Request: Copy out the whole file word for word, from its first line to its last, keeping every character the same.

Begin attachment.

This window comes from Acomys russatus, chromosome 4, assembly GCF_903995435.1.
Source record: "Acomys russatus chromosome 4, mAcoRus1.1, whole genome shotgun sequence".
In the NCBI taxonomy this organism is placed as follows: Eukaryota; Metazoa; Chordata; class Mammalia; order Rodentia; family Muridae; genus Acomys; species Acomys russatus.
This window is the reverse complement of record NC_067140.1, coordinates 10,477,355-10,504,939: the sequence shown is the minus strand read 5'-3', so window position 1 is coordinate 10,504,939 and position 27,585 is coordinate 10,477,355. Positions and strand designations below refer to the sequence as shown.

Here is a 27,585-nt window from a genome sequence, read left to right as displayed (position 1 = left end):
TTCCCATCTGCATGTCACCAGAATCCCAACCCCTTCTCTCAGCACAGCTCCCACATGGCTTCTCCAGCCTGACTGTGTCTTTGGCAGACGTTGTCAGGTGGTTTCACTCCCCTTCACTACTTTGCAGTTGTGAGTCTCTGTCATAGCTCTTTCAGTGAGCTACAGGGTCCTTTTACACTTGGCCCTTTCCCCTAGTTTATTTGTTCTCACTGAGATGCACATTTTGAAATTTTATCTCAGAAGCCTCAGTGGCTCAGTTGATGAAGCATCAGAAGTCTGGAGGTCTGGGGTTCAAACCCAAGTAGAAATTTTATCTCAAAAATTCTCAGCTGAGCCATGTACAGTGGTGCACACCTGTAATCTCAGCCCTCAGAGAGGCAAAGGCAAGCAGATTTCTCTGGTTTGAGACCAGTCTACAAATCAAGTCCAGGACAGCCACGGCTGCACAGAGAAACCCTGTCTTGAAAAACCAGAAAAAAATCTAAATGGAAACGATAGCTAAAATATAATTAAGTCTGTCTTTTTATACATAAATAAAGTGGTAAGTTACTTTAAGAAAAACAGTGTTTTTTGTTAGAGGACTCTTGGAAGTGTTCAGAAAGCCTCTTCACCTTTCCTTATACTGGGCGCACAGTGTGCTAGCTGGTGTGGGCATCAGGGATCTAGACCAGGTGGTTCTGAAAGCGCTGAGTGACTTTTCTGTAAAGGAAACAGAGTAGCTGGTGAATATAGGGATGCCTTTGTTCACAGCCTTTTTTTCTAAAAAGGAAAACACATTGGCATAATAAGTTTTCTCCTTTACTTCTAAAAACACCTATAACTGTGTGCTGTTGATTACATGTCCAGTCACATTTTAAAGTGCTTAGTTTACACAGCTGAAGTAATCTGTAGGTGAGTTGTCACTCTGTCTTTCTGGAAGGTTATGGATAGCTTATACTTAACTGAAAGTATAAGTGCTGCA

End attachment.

This window comes from Acomys russatus, chromosome 4, assembly GCF_903995435.1.
Source record: "Acomys russatus chromosome 4, mAcoRus1.1, whole genome shotgun sequence".
In the NCBI taxonomy this organism is placed as follows: Eukaryota; Metazoa; Chordata; class Mammalia; order Rodentia; family Muridae; genus Acomys; species Acomys russatus.
This window is the reverse complement of record NC_067140.1, coordinates 10,477,355-10,504,939: the sequence shown is the minus strand read 5'-3', so window position 1 is coordinate 10,504,939 and position 27,585 is coordinate 10,477,355. Positions and strand designations below refer to the sequence as shown.

Here is a 27,585-nt window from a genome sequence, read left to right as displayed (position 1 = left end):
TTCCCATCTGCATGTCACCAGAATCCCAACCCCTTCTCTCAGCACAGCTCCCACATGGCTTCTCCAGCCTGACTGTGTCTTTGGCAGACGTTGTCAGGTGGTTTCACTCCCCTTCACTACTTTGCAGTTGTGAGTCTCTGTCATAGCTCTTTCAGTGAGCTACAGGGTCCTTTTACACTTGGCCCTTTCCCCTAGTTTATTTGTTCTCACTGAGATGCACATTTTGAAATTTTATCTCAGAAGCCTCAGTGGCTCAGTTGATGAAGCATCAGAAGTCTGGAGGTCTGGGGTTCAAACCCAAGTAGAAATTTTATCTCAAAAATTCTCAGCTGAGCCATGTACAGTGGTGCACACCTGTAATCTCAGCCCTCAGAGAGGCAAAGGCAAGCAGATTTCTCTGGTTTGAGACCAGTCTACAAATCAAGTCCAGGACAGCCACGGCTGCACAGAGAAACCCTGTCTTGAAAAACCAGAAAAAAATCTAAATGGAAACGATAGCTAAAATATAATTAAGTCTGTCTTTTTATACATAAATAAAGTGGTAAGTTACTTTAAGAAAAACAGTGTTTTTTGTTAGAGGACTCTTGGAAGTGTTCAGAAAGCCTCTTCACCTTTCCTTATACTGGGCGCACAGTGTGCTAGCTGGTGTGGGCATCAGGGATCTAGACCAGGTGGTTCTGAAAGCGCTGAGTGACTTTTCTGTAAAGGAAACAGAGTAGCTGGTGAATATAGGGATGCCTTTGTTCACAGCCTTTTTTTCTAAAAAGGAAAACACATTGGCATAATAAGTTTTCTCCTTTACTTCTAAAAACACCTATAACTGTGTGCTGTTGATTACATGTCCAGTCACATTTTAAAGTGCTTAGTTTACACAGCTGAAGTAATCTGTAGGTGAGTTGTCACTCTGTCTTTCTGGAAGGTTATGGATAGCTTATACTTAACTGAAAGTATAAGTGCTGCA